Having kept the company from going under, Winningstad now faced the formidable task of making Lattice into a profitable competitor in the semiconductor industry. Success hinged on the company's ability to parlay its technology into products that it could market. When Winningstad took the helm, Lattice was trying to support five product lines. He decided to dump all except the most promising one; General Array Logic (GAL) devices. Lattice's GAL devices were low-density chips used primarily to link other microprocessors in consumer electronics and computers. Lattice's GAL chips were low-tech in comparison to some of its other products. But insufficient capital would force Lattice to shelve work on more advanced technology, such as its electrically erasable memory chips and digital signal processing devices.
Winningstad's most pivotal move at Lattice came in 1989, when he convinced Cyrus Tsui to become president of the company. Tsui was a native of China. He left Shanghai in the 1960s to attend the University of Southern California, from which he graduated in 1968. He worked a brief stint at semiconductor powerhouse Fairchild Semiconductor before getting Masters degrees in electrical engineering and business at Stanford. He eventually went to work at Advanced Micro Devices (AMD), a chip-technology leader in Silicon Valley in the mid-1970s. He bounced from AMD to Monolithic Memories and back to AMD during the 1980s before he was offered the top job at Lattice. Tsui initially rejected Winningstad's offer, but reconsidered.
A New Direction
By the time Tsui assumed the presidency, Lattice had already achieved an impressive recovery from its 1987 low. Sales had grown from $14 million in 1988 and would hit $21.5 million in 1989. More importantly, the company was generating positive cashflow and would record its first surplus in 1989, when it netted income of $2.2 million. But Lattice was still depending on a relatively limited product line and was in need of a long-term growth strategy. To that end, Lattice went public with stock offerings late in 1989 and in mid-1990 that raised about $40 million. Tsui planned to invest that cash in the research and development of new technology, prompted by Advanced Micro Devices' announced plan to target Lattice's niche in low-density programmable logic devices that incorporated cutting-edge complimentary metal oxide silicon (CMOS) technology.
Tsui focussed Lattice on the market for high-density programmable logic devices. The market for high-density chips was growing in the wake of the introduction and popularity of more complex computing and telecommunications devices. High-density chips were used for data-intensive applications that often required reprogramming of the chip. The greatest barrier to entry to the growing industry niche was technology. But Tsui believed that Lattice possessed the technical acuity to excel in the high-density arena, and that success would mean significantly greater sales and, possibly, much higher profit margins.
Relying on sales of its low-density chips, Lattice managed to increase revenues to $38.9 million in 1990 and then to $64.5 million in 1991 (year ended March 1991). Net income, meanwhile, rose to more than $10 million in 1991, providing a much needed boost to the company's bottom line. Then, in March of 1992, Lattice introduced its first high-density devices. The company unveiled a family of eight high-density programmable logic devices along with software tools that chip designers could use to integrate the semiconductors into their systems. The chips were introduced three months ahead of schedule, and Lattice's stock price had grown more than 70 percent since January in anticipation of the success of the new line.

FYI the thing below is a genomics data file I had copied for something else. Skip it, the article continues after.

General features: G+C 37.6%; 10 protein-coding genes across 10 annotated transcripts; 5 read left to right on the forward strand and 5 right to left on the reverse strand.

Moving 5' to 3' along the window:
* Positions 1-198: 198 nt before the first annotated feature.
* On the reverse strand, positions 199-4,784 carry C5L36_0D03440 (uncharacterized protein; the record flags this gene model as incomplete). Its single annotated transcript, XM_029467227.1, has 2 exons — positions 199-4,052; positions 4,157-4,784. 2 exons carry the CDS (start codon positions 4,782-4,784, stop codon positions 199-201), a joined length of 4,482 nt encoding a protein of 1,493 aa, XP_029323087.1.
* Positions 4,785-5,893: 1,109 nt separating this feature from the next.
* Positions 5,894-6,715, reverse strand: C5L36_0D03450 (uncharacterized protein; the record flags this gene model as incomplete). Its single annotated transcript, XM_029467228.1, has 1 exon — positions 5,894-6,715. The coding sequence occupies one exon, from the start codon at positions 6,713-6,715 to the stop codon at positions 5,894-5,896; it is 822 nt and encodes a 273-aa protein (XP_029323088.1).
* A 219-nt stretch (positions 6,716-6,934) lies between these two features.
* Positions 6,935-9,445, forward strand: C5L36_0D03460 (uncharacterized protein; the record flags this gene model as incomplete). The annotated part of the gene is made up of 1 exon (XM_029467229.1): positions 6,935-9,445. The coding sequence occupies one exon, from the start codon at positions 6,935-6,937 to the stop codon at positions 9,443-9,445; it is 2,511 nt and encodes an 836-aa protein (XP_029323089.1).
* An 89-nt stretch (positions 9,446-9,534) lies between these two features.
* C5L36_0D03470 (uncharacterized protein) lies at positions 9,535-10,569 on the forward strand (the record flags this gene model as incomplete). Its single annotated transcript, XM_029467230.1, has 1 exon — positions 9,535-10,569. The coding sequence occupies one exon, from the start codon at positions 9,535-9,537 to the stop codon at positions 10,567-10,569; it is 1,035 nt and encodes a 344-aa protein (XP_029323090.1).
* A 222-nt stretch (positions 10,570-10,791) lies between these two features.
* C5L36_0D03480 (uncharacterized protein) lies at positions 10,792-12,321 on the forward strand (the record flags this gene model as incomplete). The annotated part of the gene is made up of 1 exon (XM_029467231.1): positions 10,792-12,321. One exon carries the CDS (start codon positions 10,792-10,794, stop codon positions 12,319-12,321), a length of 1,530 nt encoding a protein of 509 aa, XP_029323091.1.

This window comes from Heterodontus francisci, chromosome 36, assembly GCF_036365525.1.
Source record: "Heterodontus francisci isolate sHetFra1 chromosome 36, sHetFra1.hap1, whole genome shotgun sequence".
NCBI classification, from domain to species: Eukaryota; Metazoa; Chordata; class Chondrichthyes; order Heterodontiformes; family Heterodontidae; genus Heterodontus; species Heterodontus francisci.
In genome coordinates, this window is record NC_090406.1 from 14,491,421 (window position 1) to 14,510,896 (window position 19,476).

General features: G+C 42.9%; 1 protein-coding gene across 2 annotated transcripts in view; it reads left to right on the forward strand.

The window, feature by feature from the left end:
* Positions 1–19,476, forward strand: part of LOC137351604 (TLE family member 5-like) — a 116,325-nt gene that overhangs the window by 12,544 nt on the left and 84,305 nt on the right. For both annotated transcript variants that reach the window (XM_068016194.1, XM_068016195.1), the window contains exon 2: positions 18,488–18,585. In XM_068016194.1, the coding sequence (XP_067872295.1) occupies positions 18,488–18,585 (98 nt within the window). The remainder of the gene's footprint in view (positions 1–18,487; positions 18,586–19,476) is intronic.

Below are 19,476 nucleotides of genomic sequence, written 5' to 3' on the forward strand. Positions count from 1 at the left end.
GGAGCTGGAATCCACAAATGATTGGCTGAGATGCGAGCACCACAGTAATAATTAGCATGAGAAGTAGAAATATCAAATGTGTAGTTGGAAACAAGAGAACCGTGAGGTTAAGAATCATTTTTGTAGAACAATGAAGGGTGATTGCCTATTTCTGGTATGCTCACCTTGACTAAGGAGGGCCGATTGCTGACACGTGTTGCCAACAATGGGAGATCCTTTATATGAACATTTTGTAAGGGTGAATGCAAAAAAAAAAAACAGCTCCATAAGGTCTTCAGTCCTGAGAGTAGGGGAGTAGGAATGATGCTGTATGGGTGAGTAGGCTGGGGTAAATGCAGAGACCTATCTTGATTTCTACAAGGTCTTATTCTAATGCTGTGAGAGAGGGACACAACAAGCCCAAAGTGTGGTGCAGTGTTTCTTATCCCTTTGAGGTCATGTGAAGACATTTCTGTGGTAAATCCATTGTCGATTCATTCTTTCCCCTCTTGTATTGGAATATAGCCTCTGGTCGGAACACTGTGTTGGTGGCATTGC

Lattice's new line of high-density devices was well-received, and helped to establish Lattice as a technological contender in that market segment. Bolstering the success of that new line in 1993 was Lattice's $19 million purchase of QuickLogic Corp., a Santa Clara, California, designer and marketer of field-programmable gate arrays (FPGAs). FPGAs were a rapidly growing segment of the semiconductor industry that complemented Lattice's drive into high-density programmable logic devices. FPGAs were more versatile and generally more powerful than high-density programmable logic devices and were typically used in the most demanding military, aerospace, and industrial applications. The merger worked well because Tsui had worked with the founders of QuickLogic when he was with Monolithic Memories.
Lattice managed to boost sales of both its high-density and low-density devices during the early 1990s. Importantly, it advanced in the high-density market rather quickly. That speedy progress was largely attributable to an important advantage; unlike its competitors' high-density programmable chips, Lattice's semiconductors could be reprogrammed without unplugging them from the systems in which they had been installed. As competitors hustled to copy the innovation, Lattice worked to pioneer new advances. Lattice continued to trail industry-niche leaders Advanced Micro Devices and Xilinx (in terms of sales volume), but it made big gains and was closing in on those opponents by the mid-1990s.
Lattice's sales reached $100 million in 1993 and then climbed to $144 million by the fiscal year ending March, 1995. Net income tracked those gains, rising to $27 million in 1995 and then to $41.8 million in 1996 (from sales of nearly $200 million). By 1996 Lattice was employing about 500 workers, serving more than 400 customers, and supporting offices in Europe and Asia. In 1994, in fact, Tsui had connected with his native country, China, when he opened a Lattice research and development center in Shanghai. Tsui planned to target China for expansion because of his intimate knowledge of the country. Going into 1996, Lattice continued to act primarily as a development and marketing company, but was moving to add manufacturing operations in Taiwan.